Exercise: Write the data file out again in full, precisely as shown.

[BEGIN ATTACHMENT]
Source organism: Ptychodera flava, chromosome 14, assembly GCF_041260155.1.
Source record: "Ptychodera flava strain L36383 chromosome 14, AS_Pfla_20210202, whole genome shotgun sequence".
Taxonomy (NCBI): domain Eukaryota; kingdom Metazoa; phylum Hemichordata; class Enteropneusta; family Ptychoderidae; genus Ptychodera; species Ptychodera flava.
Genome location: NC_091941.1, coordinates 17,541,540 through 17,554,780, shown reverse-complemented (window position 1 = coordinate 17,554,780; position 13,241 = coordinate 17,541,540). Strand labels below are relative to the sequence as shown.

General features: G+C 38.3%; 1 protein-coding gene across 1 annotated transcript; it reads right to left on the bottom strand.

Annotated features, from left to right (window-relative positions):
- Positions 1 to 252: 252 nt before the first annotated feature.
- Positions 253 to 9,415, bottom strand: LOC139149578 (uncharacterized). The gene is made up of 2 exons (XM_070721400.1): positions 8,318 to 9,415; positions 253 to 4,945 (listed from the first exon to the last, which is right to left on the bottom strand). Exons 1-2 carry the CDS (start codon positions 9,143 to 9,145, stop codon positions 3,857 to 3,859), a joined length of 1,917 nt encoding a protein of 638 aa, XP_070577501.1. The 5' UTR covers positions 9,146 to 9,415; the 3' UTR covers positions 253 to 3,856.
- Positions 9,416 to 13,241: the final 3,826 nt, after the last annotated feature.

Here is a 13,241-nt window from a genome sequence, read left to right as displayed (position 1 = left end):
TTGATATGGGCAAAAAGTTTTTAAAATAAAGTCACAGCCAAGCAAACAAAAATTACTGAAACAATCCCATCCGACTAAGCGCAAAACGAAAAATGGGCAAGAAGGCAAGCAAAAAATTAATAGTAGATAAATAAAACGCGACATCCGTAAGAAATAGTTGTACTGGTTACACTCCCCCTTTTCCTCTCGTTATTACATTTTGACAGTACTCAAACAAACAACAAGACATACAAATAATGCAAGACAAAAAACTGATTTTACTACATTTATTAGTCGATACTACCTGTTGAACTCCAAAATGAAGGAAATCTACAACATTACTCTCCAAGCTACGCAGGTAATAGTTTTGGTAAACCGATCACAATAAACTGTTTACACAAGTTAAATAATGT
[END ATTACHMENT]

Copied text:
Source organism: Ptychodera flava, chromosome 14, assembly GCF_041260155.1.
Source record: "Ptychodera flava strain L36383 chromosome 14, AS_Pfla_20210202, whole genome shotgun sequence".
Taxonomy (NCBI): domain Eukaryota; kingdom Metazoa; phylum Hemichordata; class Enteropneusta; family Ptychoderidae; genus Ptychodera; species Ptychodera flava.
Genome location: NC_091941.1, coordinates 17,541,540 through 17,554,780, shown reverse-complemented (window position 1 = coordinate 17,554,780; position 13,241 = coordinate 17,541,540). Strand labels below are relative to the sequence as shown.

General features: G+C 38.3%; 1 protein-coding gene across 1 annotated transcript; it reads right to left on the bottom strand.

Annotated features, from left to right (window-relative positions):
- Positions 1 to 252: 252 nt before the first annotated feature.
- Positions 253 to 9,415, bottom strand: LOC139149578 (uncharacterized). The gene is made up of 2 exons (XM_070721400.1): positions 8,318 to 9,415; positions 253 to 4,945 (listed from the first exon to the last, which is right to left on the bottom strand). Exons 1-2 carry the CDS (start codon positions 9,143 to 9,145, stop codon positions 3,857 to 3,859), a joined length of 1,917 nt encoding a protein of 638 aa, XP_070577501.1. The 5' UTR covers positions 9,146 to 9,415; the 3' UTR covers positions 253 to 3,856.
- Positions 9,416 to 13,241: the final 3,826 nt, after the last annotated feature.

Here is a 13,241-nt window from a genome sequence, read left to right as displayed (position 1 = left end):
TTGATATGGGCAAAAAGTTTTTAAAATAAAGTCACAGCCAAGCAAACAAAAATTACTGAAACAATCCCATCCGACTAAGCGCAAAACGAAAAATGGGCAAGAAGGCAAGCAAAAAATTAATAGTAGATAAATAAAACGCGACATCCGTAAGAAATAGTTGTACTGGTTACACTCCCCCTTTTCCTCTCGTTATTACATTTTGACAGTACTCAAACAAACAACAAGACATACAAATAATGCAAGACAAAAAACTGATTTTACTACATTTATTAGTCGATACTACCTGTTGAACTCCAAAATGAAGGAAATCTACAACATTACTCTCCAAGCTACGCAGGTAATAGTTTTGGTAAACCGATCACAATAAACTGTTTACACAAGTTAAATAATGT